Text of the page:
A primer on stemware for the height of en­ter­tain­ing sea­son


En­ter­tain­ing at home has been gain­ing pop­u­lar­ity ever since co­coon­ing—that’s stay­ing in­doors and en­gag­ing in home-based ac­tiv­i­ties—gave rise to hiv­ing, which places more value on in­ter­ac­tion and en­gage­ment, treat­ing the home no longer solely as a re­treat but as a cen­ter for ac­tiv­ity and con­nec­tion with friends and fam­ily.

Re­cently, a new term has been making the rounds: “in­spe­ri­ences,” where nor­mally out­door ex­pe­ri­ences are brought in­side the home. Home en­ter­tain­ing has now be­come an ac­tiv­ity that not only few, ex­clu­sive cir­cles could do and enjoy. Along with it is the consumption of wine in the home. Ask any host and they’re sure to say that you can never have too many drinks—wine in­cluded—when you host a party. Some might even go as far as say­ing it’s okay to run out of food but not out of drinks. Im­bib­ing wine is an easy way to en­liven con­ver­sa­tions. Its consumption is now an ev­ery­day lux­ury, and with the eas­ing of the so-called “rules” about wine pair­ing, the drink is also now less in­tim­i­dat­ing and stiff than it was pre­vi­ously be­lieved to be. At least, it should be. While many, for good rea­son, still ad­here to the red-with-red and white-with-white guide­line, many en­thu­si­asts and even some pro­fes­sion­als, vint­ners, and restau­rants en­cour­age peo­ple to ex­per­i­ment pair­ing dif­fer­ent wines with what­ever suits their tastes.

De­spite the new open­ness about wine pair­ings, one thing that re­mains un­changed is the im­por­tance of us­ing the right stemware for dif­fer­ent types of wine. Some say you only truly need two types of glasses, while oth­ers say it’s bet­ter to use a spe­cific glass for each type of drink. The glass ma­te­rial notwith­stand­ing, there are gen­er­ally four types of wine glasses: red, white, sparkling, and dessert.


Red wines have stronger fla­vors and aro­mas com­pared to white wines, and the proper stemware re­flects this. Typ­i­cally, red wine glasses have fuller, rounder bowls to al­low more air to come into con­tact with the wine. The larger open­ing also al­lows the drinker to bet­ter note the wine’s aroma.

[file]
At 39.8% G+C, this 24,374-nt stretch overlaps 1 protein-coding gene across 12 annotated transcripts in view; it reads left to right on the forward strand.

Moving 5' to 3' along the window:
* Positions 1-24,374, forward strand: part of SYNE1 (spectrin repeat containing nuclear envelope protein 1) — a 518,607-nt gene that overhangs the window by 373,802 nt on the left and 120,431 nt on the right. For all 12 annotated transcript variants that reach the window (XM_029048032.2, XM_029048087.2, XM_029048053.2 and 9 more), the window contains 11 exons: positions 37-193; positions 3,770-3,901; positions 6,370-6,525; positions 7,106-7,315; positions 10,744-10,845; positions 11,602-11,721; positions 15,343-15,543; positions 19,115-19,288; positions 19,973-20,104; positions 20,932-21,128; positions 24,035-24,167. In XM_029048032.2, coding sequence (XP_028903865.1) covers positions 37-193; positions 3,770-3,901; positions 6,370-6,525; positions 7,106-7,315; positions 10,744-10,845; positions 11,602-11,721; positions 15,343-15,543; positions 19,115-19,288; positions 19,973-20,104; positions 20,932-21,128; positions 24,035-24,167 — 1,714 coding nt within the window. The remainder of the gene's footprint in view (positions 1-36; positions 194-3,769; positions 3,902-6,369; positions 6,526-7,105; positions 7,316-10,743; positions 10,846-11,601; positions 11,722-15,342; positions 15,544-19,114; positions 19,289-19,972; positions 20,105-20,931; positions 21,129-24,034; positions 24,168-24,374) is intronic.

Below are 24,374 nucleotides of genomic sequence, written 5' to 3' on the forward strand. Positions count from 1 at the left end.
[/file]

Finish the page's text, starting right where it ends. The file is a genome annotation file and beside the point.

Among the red wine glasses, there are still sev­eral types such as the Bordeaux glass, de­signed for heav­ier red wines like Caber­net and Mer­lot. This type of glass is taller, which bet­ter di­rects the wine to the back or cen­ter of the mouth.

A Bur­gundy glass, on the other hand, is bet­ter suited for lighter, full-bod­ied wines like Pinot Noir. Though shorter than Bordeaux glasses, Bur­gundy glasses have larger bowls to direct the wine to the tip of the tongue where the more del­i­cate fla­vors can be tasted.


White wines are lighter and typ­i­cally served colder than red wines, thus call­ing for taller glasses with longer stems and bowls smaller than the red va­ri­eties.

There are also sev­eral types of glasses for white wines of vary­ing ma­tu­ri­ties. Younger white wines are best served in glasses with slightly larger open­ings, as th­ese will bet­ter direct the wine to the sides of the tongue, em­pha­siz­ing its fresh, sweet taste. Straighter, taller glasses on the other hand are pre­ferred for more ma­ture whites, as they en­hance the wine’s bolder fla­vors. The Chardon­nay glass, with its name­sake wine, is a good ex­am­ple.

Sparkling and Dessert

Cham­pagne has been a sym­bol of lux­ury and cel­e­bra­tion for cen­turies. Wines from the French re­gion of Cham­pagne had orig­i­nally been of­fered in trib­ute to kings by the French aris­to­crats, un­til the so-called “méth­ode cham­p­enoise” or the tra­di­tional method of pro­duc­ing sparkling wine was in­tro­duced. Through this method, blended wine un­der­goes a sec­ond fer­men­ta­tion as it is mixed with yeast and sugar then stored. Dur­ing this process, car­bon diox­ide is formed, which is what gives Cham­pagne its “sparkle.”

Cham­pagnes, or sparkling wines, re­quire their own set of glasses. The most com­mon Cham­pagne glass, the flute is tall and slen­der so as to re­tain the drink’s car­bon­a­tion. Its shape also al­lows the bub­bles to be con­cen­trated at the tip of the tongue, while also di­rect­ing the scent of the sparkling wine faster.

Mean­while, dessert wines, as the name sug­gests, are sweet but also have higher al­co­hol con­tent. Th­ese types of wines are served in smaller glasses with nar­rower bowls, which help direct the wine to the back of the mouth so as to keep the wine’s sweet­ness from over­whelm­ing the palate.

There are a dozen other types of glasses in vary­ing shapes, forms, and sizes, each de­signed with a par­tic­u­lar drink in mind. Choos­ing the right stemware may be te­dious, but it isn’t just about making a state­ment. It’s any host’s com­mit­ment to make sure their guests are served the right taste.

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